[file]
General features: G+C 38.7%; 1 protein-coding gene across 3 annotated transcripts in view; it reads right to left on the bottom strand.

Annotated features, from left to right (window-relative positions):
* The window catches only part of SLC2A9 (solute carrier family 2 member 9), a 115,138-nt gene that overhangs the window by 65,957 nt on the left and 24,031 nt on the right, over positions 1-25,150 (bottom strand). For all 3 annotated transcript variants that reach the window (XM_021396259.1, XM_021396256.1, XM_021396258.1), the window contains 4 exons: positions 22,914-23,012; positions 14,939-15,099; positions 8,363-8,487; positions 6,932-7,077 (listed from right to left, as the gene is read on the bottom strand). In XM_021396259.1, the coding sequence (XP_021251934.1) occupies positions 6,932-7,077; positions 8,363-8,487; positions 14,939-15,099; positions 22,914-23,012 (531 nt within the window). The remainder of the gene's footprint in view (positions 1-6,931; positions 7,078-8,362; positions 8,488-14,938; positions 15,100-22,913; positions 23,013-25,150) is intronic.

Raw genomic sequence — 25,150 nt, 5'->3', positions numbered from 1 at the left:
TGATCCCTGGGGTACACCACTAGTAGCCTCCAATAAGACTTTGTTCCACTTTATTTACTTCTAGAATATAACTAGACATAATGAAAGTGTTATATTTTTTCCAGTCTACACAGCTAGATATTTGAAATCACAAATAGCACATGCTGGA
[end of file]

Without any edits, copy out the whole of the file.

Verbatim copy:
General features: G+C 38.7%; 1 protein-coding gene across 3 annotated transcripts in view; it reads right to left on the bottom strand.

Annotated features, from left to right (window-relative positions):
* The window catches only part of SLC2A9 (solute carrier family 2 member 9), a 115,138-nt gene that overhangs the window by 65,957 nt on the left and 24,031 nt on the right, over positions 1-25,150 (bottom strand). For all 3 annotated transcript variants that reach the window (XM_021396259.1, XM_021396256.1, XM_021396258.1), the window contains 4 exons: positions 22,914-23,012; positions 14,939-15,099; positions 8,363-8,487; positions 6,932-7,077 (listed from right to left, as the gene is read on the bottom strand). In XM_021396259.1, the coding sequence (XP_021251934.1) occupies positions 6,932-7,077; positions 8,363-8,487; positions 14,939-15,099; positions 22,914-23,012 (531 nt within the window). The remainder of the gene's footprint in view (positions 1-6,931; positions 7,078-8,362; positions 8,488-14,938; positions 15,100-22,913; positions 23,013-25,150) is intronic.

Raw genomic sequence — 25,150 nt, 5'->3', positions numbered from 1 at the left:
TGATCCCTGGGGTACACCACTAGTAGCCTCCAATAAGACTTTGTTCCACTTTATTTACTTCTAGAATATAACTAGACATAATGAAAGTGTTATATTTTTTCCAGTCTACACAGCTAGATATTTGAAATCACAAATAGCACATGCTGGA